The land Utlisation Survey of Britain, ed L. Dudley Stamp

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The land Utlisation Survey of Britain, ed L. Dudley Stamp

Post by rwhoyle »

LIBRAL (the Library of Agricultural and Rural Literature) would like to add to its on-line collections the reports of the Land Utilisation Survey of Britain edited by L. Dudley Stamp. Before we do so, we would welcome comments and advice on the copyright status of these volumes.

The volumes, or at least the ones I have seen, do not contain a copyright statement. This is not unusual for the 1940s when reprinting was unlikely and there was no thought of republication by new (and unenvisaged) forms of media. The Land Utilisation Survey itself had an address at LSE. The publisher was Geographical Publications Ltd.

The Land Utilisation maps are already available online and are not a part of the present project. The copyright statement on the Edina site reads as follows:

Original copyright of the underlying topographic base maps lay with the Ordnance Survey. This has since expired with Copyright of the land use data belonging to Stamp. On the death of Stamp, copyright passed to his assistant, Audrey Clark.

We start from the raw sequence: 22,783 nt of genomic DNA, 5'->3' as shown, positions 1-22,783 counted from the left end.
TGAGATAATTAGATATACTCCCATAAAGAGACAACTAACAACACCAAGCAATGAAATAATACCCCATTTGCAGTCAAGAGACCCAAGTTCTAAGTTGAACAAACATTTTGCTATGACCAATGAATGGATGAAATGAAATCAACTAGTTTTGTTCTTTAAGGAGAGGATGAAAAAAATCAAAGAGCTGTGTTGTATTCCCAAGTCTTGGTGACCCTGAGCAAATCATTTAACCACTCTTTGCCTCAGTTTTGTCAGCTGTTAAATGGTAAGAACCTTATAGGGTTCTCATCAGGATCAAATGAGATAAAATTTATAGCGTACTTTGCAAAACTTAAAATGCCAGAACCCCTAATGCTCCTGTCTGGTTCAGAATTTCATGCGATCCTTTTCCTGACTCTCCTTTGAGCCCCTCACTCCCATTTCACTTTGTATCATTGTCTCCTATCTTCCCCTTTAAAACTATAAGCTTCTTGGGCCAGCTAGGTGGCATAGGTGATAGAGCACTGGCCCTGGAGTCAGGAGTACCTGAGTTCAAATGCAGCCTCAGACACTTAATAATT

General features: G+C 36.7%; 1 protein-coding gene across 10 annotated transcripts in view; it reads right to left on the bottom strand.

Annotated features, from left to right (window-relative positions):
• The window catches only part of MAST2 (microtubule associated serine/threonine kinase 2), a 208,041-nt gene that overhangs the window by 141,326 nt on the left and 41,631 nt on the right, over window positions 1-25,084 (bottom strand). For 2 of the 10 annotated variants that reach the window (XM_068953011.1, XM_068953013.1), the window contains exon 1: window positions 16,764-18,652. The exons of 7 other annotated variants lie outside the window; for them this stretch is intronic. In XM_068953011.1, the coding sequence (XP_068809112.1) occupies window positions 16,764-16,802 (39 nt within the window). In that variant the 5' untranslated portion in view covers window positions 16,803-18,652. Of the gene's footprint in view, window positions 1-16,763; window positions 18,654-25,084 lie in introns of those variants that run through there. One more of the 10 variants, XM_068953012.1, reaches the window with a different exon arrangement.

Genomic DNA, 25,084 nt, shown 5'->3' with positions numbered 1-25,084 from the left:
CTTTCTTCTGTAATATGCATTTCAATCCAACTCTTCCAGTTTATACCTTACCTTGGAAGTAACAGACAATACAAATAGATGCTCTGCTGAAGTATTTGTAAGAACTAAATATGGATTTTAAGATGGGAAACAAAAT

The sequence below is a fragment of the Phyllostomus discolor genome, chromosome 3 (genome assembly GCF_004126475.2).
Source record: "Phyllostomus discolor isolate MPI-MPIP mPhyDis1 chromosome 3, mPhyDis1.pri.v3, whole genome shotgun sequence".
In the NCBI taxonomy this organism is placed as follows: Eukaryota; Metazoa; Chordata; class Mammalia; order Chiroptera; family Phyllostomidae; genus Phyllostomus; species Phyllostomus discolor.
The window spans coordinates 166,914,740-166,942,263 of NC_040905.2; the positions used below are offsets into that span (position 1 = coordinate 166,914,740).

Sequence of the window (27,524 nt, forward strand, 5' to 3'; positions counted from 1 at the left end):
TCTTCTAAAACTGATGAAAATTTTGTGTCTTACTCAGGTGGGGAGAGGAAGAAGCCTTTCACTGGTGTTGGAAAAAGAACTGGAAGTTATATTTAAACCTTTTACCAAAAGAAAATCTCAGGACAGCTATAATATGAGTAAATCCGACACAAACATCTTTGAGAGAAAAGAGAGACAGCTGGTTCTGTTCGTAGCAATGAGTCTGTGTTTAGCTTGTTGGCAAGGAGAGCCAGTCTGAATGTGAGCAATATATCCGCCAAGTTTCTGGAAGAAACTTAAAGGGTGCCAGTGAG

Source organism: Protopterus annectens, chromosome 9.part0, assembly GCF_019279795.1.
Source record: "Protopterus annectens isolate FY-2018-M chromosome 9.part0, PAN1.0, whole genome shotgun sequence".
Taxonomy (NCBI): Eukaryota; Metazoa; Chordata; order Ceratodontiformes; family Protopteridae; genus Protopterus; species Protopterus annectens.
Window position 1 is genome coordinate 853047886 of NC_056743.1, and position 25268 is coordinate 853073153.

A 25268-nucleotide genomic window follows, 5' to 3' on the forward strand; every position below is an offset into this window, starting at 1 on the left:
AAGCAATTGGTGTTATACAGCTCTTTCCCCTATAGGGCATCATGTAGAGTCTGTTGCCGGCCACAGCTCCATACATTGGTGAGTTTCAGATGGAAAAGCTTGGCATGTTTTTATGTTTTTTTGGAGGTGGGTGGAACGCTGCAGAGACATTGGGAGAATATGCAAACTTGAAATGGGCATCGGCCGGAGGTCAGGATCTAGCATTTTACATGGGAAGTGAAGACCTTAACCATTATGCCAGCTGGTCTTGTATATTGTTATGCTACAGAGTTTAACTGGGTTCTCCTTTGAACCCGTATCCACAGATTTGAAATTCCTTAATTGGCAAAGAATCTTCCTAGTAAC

If you incorporate the data within your own work the following acknowledgement should be cited:
© L. Dudley Stamp/Geographical Publications Ltd, Audrey N. Clark, Environment Agency/DEFRA and Great Britain Historical GIS

The latter are noted as the funders of the scanning of the maps.

Stamp himself died in 1966 and so his writings are still in copyright. I note that his papers were acquired from by the University of Sussex from Geographical Publications Ltd. I cannot discover that this company still exists: perhaps someone could enlighten me. But if it does, the printed volumes do not indicate that they owned the copyright in the series or the individual parts of the series.

Can anyone shed any light on the identity of Audrey N. Clark?

Alternatively, it is entirely possible that copyright, in so far as it was ever discussed, remained with the individual contributors to the series, most of whom (if not all) will now be dead, and their heirs untracable.

I would welcome any information which could shed light on this knotty problem.

Richard Hoyle
August 2019

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